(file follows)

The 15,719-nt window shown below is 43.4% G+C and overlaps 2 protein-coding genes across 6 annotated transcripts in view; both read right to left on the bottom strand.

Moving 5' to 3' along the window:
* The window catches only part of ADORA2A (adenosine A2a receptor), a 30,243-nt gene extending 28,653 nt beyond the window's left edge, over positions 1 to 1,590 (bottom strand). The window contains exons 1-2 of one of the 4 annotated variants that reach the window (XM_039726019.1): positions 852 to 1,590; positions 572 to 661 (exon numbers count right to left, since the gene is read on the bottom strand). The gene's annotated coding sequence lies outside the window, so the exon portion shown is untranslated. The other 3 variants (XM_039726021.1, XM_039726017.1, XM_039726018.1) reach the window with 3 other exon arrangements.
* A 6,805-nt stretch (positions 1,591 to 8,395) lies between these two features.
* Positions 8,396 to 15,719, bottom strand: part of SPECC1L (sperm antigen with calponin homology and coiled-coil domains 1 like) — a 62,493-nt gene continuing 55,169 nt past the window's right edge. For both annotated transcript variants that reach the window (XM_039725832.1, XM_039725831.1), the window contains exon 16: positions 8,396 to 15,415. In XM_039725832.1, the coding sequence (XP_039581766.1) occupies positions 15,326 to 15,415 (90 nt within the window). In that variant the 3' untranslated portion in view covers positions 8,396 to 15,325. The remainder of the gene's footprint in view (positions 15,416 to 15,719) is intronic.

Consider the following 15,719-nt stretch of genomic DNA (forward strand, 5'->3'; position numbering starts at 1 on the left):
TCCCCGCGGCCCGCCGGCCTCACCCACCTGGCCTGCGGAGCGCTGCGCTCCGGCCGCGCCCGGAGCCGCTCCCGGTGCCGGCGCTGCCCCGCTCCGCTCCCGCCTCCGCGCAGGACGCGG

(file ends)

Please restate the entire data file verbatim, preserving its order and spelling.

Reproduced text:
The 15,719-nt window shown below is 43.4% G+C and overlaps 2 protein-coding genes across 6 annotated transcripts in view; both read right to left on the bottom strand.

Moving 5' to 3' along the window:
* The window catches only part of ADORA2A (adenosine A2a receptor), a 30,243-nt gene extending 28,653 nt beyond the window's left edge, over positions 1 to 1,590 (bottom strand). The window contains exons 1-2 of one of the 4 annotated variants that reach the window (XM_039726019.1): positions 852 to 1,590; positions 572 to 661 (exon numbers count right to left, since the gene is read on the bottom strand). The gene's annotated coding sequence lies outside the window, so the exon portion shown is untranslated. The other 3 variants (XM_039726021.1, XM_039726017.1, XM_039726018.1) reach the window with 3 other exon arrangements.
* A 6,805-nt stretch (positions 1,591 to 8,395) lies between these two features.
* Positions 8,396 to 15,719, bottom strand: part of SPECC1L (sperm antigen with calponin homology and coiled-coil domains 1 like) — a 62,493-nt gene continuing 55,169 nt past the window's right edge. For both annotated transcript variants that reach the window (XM_039725832.1, XM_039725831.1), the window contains exon 16: positions 8,396 to 15,415. In XM_039725832.1, the coding sequence (XP_039581766.1) occupies positions 15,326 to 15,415 (90 nt within the window). In that variant the 3' untranslated portion in view covers positions 8,396 to 15,325. The remainder of the gene's footprint in view (positions 15,416 to 15,719) is intronic.

Consider the following 15,719-nt stretch of genomic DNA (forward strand, 5'->3'; position numbering starts at 1 on the left):
TCCCCGCGGCCCGCCGGCCTCACCCACCTGGCCTGCGGAGCGCTGCGCTCCGGCCGCGCCCGGAGCCGCTCCCGGTGCCGGCGCTGCCCCGCTCCGCTCCCGCCTCCGCGCAGGACGCGG